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The Case For Mike Budenholzer

Given Woj's Yahoo! report and common sense, enthusiasm about Eddie Jordan as the next Kings coach makes complete sense. I probably don't need to remind you how enthusiastic I was in December about the E.J. prospects. Jordan makes sense from a logitistical standpoint, would indicate Petrie's back in charge, and makes the team better and more exciting. Wins all around.

But I must say the overwhelming enthusiasm for him is a bit surprising. He won 40% of the votes in the first straw poll! He won more votes than Jeff Van Gundy, Avery Johnson and Tom Thibodeau combined! Maybe we're all sons (and daughters) of Carril, but really ... I'm surprised. Not disappointed, but surprised.

I am disappointed so little credit was given to my vote, Mike Budenholzer. Four votes. Four. Half as many as John Freaking Whisenant, the Maloof buddy choice. (No offense, Whiz. But ... you know.) Budenholzer is Gregg Popovich's top assistant, his right-hand man. And the general manager of the Sacramento Monarchs has twice as many endorsements as him. WHAT!

I realize, though, that I have done a piss-poor job making a case for my candidate. (Yes, I voted for Bud over E.J.) I linked a mess of Bud content in a comment a few weeks ago, but I didn't put it together in any sort of compelling fashion.

If you take away nothing else from this endorsement, let it be Gregg Popovich's own endorsement. Budenholzer has been on Pop's bench for 13 seasons, since Bud was 25 years old. Pop told SI's Chris Mannix this last fall:

"First of all, Mike has a wonderful understanding of the game," Popovich said. "That's a requirement. He's really good relationship-wise, too. He's secure in his own skin and he's able to tell a player the truth whether the player wants to hear it or not."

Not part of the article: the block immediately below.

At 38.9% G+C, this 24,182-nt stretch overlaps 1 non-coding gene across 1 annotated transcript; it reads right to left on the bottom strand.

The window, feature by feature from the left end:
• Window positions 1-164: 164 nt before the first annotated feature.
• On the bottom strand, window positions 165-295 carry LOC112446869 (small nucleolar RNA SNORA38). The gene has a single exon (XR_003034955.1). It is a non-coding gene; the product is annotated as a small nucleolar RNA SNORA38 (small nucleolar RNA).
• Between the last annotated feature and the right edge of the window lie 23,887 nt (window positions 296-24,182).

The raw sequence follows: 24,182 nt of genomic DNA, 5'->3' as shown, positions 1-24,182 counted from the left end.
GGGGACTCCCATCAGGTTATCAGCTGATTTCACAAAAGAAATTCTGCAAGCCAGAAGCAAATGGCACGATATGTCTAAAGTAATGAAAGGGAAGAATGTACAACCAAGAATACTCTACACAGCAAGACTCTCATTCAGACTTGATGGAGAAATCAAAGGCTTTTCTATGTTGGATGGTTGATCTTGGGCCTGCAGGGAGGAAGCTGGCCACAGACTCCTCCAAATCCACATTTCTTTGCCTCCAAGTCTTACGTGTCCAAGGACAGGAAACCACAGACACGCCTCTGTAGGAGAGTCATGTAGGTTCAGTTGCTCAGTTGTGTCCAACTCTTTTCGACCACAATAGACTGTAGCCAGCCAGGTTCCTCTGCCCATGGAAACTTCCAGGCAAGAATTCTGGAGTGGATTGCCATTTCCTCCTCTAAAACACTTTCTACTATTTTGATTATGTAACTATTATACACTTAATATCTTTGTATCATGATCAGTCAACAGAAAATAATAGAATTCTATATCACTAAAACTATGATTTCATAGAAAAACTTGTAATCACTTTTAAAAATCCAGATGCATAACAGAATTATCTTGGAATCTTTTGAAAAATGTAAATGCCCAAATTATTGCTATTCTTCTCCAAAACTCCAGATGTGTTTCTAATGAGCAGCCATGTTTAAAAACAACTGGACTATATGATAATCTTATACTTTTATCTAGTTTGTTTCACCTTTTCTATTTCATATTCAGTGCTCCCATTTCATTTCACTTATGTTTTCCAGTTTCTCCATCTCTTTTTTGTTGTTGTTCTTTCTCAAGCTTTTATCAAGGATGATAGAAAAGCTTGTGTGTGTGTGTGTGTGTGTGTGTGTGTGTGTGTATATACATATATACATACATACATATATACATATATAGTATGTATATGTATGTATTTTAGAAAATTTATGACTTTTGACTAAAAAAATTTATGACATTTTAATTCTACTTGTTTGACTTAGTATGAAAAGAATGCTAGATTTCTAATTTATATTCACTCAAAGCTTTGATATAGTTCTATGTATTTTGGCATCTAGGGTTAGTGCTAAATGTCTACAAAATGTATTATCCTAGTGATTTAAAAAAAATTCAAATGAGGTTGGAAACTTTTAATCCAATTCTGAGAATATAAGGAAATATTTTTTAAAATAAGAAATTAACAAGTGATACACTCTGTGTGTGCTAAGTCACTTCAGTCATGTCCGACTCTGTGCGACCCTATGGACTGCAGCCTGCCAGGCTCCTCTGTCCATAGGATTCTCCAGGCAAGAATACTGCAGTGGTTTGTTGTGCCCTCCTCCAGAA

Bud was a finalist (along with Elston Turner, Tyrone Corbin and eventual choice Terry Porter) for the Phoenix job last summer. It was the first job in which Budenholzer was really considered. During that interview process, Pop offered another endorsement -- "[he] would make a fine coach in the NBA,without a doubt."

When Steve Kerr wrote for Yahoo!, he offered this anecdote in a January 2004 column on the importance of scouting and knowing your opponent.

The perfect example of all of these defensive factors coming together occurred at the end of Friday's San Antonio-Phoenix game. With the Spurs clinging to a two-point lead, the Suns called a timeout with three seconds left to set up a play.

San Antonio assistant coach Mike Budenholzer grabbed a clipboard and diagrammed a play that he had seen Mike D'Antoni run late in a game against Chicago several weeks ago. It's a beautifully designed back-door play that attempts to draw the defense out to the perimeter and then counter with one player making a quick cut to the rim for an open layup.

Budenholzer repeated to Hedo Turkoglu several times during the timeout, "Don't follow Joe Johnson to the three-point line! They're setting you up for a back door!" When the play developed, the 6-foot-8, 230-pound 2-guard Turkoglu started to feel himself drawn to the perimeter but remembered Budenholzer's advice, stayed at home and broke up the play. The Spurs hung on to win.

More recently, Budenholzer has been single-handedly teaching Drew Gooden the Spurs' system. Further, and less Bud-specific, work by Dean Oliver has indicated coaches can affect defense more readily than offense. Scott Skiles' impact in Milwaukee would seem to reiterate this.

I guess the general sentiment involved on my end is this:

The Kings have a long way to go in every facet of the game. The offense is bad, with tools available but ineffective implementation rampant. The defense is beyond awful, with only the most minor shreds of material to work with. After four coaches in four calendar years, it's time for stability. How better to make a move in stability's direction than to hire Gregg Popovich's right-hand man, a kid no one has anything bad to say about? Doesn't the top assistant of a coach who has won four titles in the last decade, has a 67% winning percentage (63% in the playoffs) -- doesn't he merit consideration? What's the problem here?

(And don't give me P.J. Carlesimo. That's a completely separate thread unrelated to Bud.)